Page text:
Is a hamster a rodent? A lot of hamster owners wonder whether their pets are rodents. They often ask the question “is a hamster a rodent?” with some nervousness… Probably because “rodents” don’t exactly have the best reputation!
The most well-known types of rodents are mice and rats, which – although kept as pets by lots of people! – are often thought of as disease-carrying vermin.
Is a hamster a rodent?
So, are hamsters rodents? And if they are, is that a bad thing?
Is a hamster a rodent?
Yes! Hamsters are rodents.
Rodents are simply a group of mammals that have no canine teeth and strong incisor teeth that constantly grow throughout their lives (the fact that hamsters have teeth that never stop growing is one of our favorite hamster facts!).
In humans, incisor teeth are the four front teeth in both the top and bottom rows. This means humans have a total of eight incisor teeth.
Hamsters have four incisor teeth. They’re located at the front of their mouths, with two incisors in the top row of teeth and two incisors in the bottom row.
What other animals are rodents?
Rodents are actually the most common type of mammal. Approximately 40 percent of all mammal species are rodents.
Other types of rodents include rats, mice, squirrels, guinea pigs, porcupines and beavers.
Is it bad to be a rodent?
No! Just because some wild rodents – particularly rats – are associated with disease, that doesn’t mean that rodents are in any way “dirty” or that you should be put off keeping them. Hamsters make great pets!
As we’ve explained above, being a rodent simply means that your hamster shares continually growing incisor teeth with other animals, so we group them together with those animals in a group we call “rodents”.
Finally, because your hamster’s incisor teeth constantly grow, they need to chew a lot! Chewing helps to grind the hamster’s teeth down and stops them from getting too long. However, you should never let your hamster chew the bars of their cage.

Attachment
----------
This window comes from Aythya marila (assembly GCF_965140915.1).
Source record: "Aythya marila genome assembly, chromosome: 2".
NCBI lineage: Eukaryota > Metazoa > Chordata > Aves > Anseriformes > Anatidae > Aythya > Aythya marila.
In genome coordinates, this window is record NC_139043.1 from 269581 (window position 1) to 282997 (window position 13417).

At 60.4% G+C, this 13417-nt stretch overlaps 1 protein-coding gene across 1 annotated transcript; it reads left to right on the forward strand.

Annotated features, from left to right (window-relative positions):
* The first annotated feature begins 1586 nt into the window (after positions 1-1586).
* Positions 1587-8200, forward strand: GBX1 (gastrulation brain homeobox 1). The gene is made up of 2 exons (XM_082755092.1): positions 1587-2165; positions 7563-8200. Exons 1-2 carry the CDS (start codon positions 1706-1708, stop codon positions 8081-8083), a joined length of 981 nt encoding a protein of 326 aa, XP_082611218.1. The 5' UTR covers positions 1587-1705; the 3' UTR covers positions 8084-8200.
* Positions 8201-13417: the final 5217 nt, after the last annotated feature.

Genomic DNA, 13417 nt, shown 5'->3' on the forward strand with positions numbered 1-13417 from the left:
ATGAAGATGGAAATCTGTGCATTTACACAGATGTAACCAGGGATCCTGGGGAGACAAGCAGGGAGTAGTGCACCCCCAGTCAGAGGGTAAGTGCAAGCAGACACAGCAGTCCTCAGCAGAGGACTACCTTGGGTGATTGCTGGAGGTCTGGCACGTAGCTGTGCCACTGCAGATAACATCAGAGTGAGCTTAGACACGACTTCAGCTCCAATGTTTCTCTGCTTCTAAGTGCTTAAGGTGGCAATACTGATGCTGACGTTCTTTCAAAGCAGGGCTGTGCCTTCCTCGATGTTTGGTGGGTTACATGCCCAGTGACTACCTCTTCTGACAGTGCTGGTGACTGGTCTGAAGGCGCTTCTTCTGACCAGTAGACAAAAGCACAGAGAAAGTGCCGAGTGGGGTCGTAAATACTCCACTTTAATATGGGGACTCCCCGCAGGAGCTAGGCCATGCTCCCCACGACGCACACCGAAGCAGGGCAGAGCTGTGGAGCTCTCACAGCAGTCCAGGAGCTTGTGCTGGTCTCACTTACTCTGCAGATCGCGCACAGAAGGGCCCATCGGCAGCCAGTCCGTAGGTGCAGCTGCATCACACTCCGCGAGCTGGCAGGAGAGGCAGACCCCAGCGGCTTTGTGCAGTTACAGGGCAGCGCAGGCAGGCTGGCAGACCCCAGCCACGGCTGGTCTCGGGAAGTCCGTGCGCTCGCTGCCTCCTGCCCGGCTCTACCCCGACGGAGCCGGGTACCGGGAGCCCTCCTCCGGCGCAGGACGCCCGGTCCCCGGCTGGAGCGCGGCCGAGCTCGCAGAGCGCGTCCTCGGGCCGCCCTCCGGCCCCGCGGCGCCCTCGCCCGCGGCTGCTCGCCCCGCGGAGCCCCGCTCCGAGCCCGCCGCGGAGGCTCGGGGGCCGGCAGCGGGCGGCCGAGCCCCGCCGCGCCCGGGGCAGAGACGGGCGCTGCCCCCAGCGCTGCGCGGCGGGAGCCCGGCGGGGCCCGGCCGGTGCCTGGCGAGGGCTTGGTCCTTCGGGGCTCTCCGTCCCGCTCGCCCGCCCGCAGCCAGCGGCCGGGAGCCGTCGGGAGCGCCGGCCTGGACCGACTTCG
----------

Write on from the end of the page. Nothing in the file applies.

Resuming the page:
Rodents (from Latin Rodere, “to gnaw”) are mammals of the order Rodentia, which are characterized by a single pair of continuously growing incisors in each of the upper and lower jaws. About 40% of all mammal species are rodents (2,277 species); they are found in vast numbers on all continents except Antarctica. They are the most diversified mammalian order and live in a variety of terrestrial habitats, including human-made environments.
Species can be arboreal, fossorial (burrowing), or semiaquatic. Well-known rodents include mice, rats, squirrels, prairie dogs, chipmunks, porcupines, beavers, guinea pigs, hamsters, gerbils and capybaras.
Other animals such as rabbits, hares, and pikas, whose incisors also grow continually, were once included with them, but are now considered to be in a separate order, the Lagomorpha. Nonetheless, Rodentia and Lagomorpha are sister groups, sharing a most recent common ancestor and forming the clade of Glires.
Most rodents are small animals with robust bodies, short limbs, and long tails. They use their sharp incisors to gnaw food, excavate burrows, and defend themselves. Most eat seeds or other plant material, but some have more varied diets.
They tend to be social animals and many species live in societies with complex ways of communicating with each other. Mating among rodents can vary from monogamy, to polygyny, to promiscuity. Many have litters of underdeveloped, altricial young, while others are precocial (relatively well developed) at birth.
The rodent fossil record dates back to the Paleocene on the supercontinent of Laurasia. Rodents greatly diversified in the Eocene, as they spread across continents, sometimes even crossing oceans. Rodents reached both South America and Madagascar from Africa and were the only terrestrial placental mammals to reach and colonize Australia.
Rodents have been used as food, for clothing, as pets, and as laboratory animals in research. Some species, in particular, the brown rat, the black rat, and the house mouse, are serious pests, eating and spoiling food stored by humans, and spreading diseases. Accidentally introduced species of rodents are often considered to be invasive and have caused the extinction of numerous species, such as island birds, previously isolated from land-based predators.